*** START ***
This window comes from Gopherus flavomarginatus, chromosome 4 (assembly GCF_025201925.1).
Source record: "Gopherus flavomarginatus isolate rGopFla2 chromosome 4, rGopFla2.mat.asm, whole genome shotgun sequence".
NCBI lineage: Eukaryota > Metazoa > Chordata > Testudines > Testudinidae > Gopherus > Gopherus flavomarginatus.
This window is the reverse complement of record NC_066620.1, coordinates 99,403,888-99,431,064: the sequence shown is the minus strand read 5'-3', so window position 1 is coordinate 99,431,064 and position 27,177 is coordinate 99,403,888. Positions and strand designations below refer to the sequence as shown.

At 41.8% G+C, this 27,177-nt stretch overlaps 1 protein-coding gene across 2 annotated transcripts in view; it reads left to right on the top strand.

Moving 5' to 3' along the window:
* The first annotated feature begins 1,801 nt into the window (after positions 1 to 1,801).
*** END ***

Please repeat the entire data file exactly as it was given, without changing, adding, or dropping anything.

This window comes from Gopherus flavomarginatus, chromosome 4 (assembly GCF_025201925.1).
Source record: "Gopherus flavomarginatus isolate rGopFla2 chromosome 4, rGopFla2.mat.asm, whole genome shotgun sequence".
NCBI lineage: Eukaryota > Metazoa > Chordata > Testudines > Testudinidae > Gopherus > Gopherus flavomarginatus.
This window is the reverse complement of record NC_066620.1, coordinates 99,403,888-99,431,064: the sequence shown is the minus strand read 5'-3', so window position 1 is coordinate 99,431,064 and position 27,177 is coordinate 99,403,888. Positions and strand designations below refer to the sequence as shown.

At 41.8% G+C, this 27,177-nt stretch overlaps 1 protein-coding gene across 2 annotated transcripts in view; it reads left to right on the top strand.

Moving 5' to 3' along the window:
* The first annotated feature begins 1,801 nt into the window (after positions 1 to 1,801).